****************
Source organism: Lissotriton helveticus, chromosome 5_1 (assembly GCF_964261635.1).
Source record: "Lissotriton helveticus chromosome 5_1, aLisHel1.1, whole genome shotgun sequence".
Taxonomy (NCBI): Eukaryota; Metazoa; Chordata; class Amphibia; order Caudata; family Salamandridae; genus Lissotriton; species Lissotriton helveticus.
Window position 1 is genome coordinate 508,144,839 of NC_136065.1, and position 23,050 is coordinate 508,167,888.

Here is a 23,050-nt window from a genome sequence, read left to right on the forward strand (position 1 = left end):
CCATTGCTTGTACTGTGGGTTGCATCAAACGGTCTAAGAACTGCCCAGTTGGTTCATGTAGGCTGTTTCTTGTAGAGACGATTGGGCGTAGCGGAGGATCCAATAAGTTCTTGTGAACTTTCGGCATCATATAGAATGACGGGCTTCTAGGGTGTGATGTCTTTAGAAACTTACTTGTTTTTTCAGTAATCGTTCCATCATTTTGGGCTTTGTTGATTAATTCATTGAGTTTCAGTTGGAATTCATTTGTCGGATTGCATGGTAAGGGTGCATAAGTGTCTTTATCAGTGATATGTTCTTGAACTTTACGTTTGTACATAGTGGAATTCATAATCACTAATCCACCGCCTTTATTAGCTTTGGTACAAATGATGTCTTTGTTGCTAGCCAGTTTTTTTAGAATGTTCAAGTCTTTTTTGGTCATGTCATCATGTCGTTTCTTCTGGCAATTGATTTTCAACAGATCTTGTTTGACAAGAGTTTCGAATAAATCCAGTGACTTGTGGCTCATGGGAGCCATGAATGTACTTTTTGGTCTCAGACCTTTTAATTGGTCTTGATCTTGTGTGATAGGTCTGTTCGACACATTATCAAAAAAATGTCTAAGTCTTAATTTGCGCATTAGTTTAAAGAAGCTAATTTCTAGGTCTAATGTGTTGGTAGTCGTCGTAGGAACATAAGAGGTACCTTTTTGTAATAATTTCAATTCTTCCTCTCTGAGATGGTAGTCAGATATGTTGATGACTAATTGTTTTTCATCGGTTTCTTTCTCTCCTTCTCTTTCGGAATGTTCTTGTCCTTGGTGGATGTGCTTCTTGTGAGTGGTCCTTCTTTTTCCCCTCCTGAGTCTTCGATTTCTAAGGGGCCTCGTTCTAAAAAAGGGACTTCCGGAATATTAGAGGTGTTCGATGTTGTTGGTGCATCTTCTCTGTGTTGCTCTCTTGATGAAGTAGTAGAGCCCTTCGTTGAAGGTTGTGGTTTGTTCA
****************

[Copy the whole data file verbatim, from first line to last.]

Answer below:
Source organism: Lissotriton helveticus, chromosome 5_1 (assembly GCF_964261635.1).
Source record: "Lissotriton helveticus chromosome 5_1, aLisHel1.1, whole genome shotgun sequence".
Taxonomy (NCBI): Eukaryota; Metazoa; Chordata; class Amphibia; order Caudata; family Salamandridae; genus Lissotriton; species Lissotriton helveticus.
Window position 1 is genome coordinate 508,144,839 of NC_136065.1, and position 23,050 is coordinate 508,167,888.

Here is a 23,050-nt window from a genome sequence, read left to right on the forward strand (position 1 = left end):
CCATTGCTTGTACTGTGGGTTGCATCAAACGGTCTAAGAACTGCCCAGTTGGTTCATGTAGGCTGTTTCTTGTAGAGACGATTGGGCGTAGCGGAGGATCCAATAAGTTCTTGTGAACTTTCGGCATCATATAGAATGACGGGCTTCTAGGGTGTGATGTCTTTAGAAACTTACTTGTTTTTTCAGTAATCGTTCCATCATTTTGGGCTTTGTTGATTAATTCATTGAGTTTCAGTTGGAATTCATTTGTCGGATTGCATGGTAAGGGTGCATAAGTGTCTTTATCAGTGATATGTTCTTGAACTTTACGTTTGTACATAGTGGAATTCATAATCACTAATCCACCGCCTTTATTAGCTTTGGTACAAATGATGTCTTTGTTGCTAGCCAGTTTTTTTAGAATGTTCAAGTCTTTTTTGGTCATGTCATCATGTCGTTTCTTCTGGCAATTGATTTTCAACAGATCTTGTTTGACAAGAGTTTCGAATAAATCCAGTGACTTGTGGCTCATGGGAGCCATGAATGTACTTTTTGGTCTCAGACCTTTTAATTGGTCTTGATCTTGTGTGATAGGTCTGTTCGACACATTATCAAAAAAATGTCTAAGTCTTAATTTGCGCATTAGTTTAAAGAAGCTAATTTCTAGGTCTAATGTGTTGGTAGTCGTCGTAGGAACATAAGAGGTACCTTTTTGTAATAATTTCAATTCTTCCTCTCTGAGATGGTAGTCAGATATGTTGATGACTAATTGTTTTTCATCGGTTTCTTTCTCTCCTTCTCTTTCGGAATGTTCTTGTCCTTGGTGGATGTGCTTCTTGTGAGTGGTCCTTCTTTTTCCCCTCCTGAGTCTTCGATTTCTAAGGGGCCTCGTTCTAAAAAAGGGACTTCCGGAATATTAGAGGTGTTCGATGTTGTTGGTGCATCTTCTCTGTGTTGCTCTCTTGATGAAGTAGTAGAGCCCTTCGTTGAAGGTTGTGGTTTGTTCA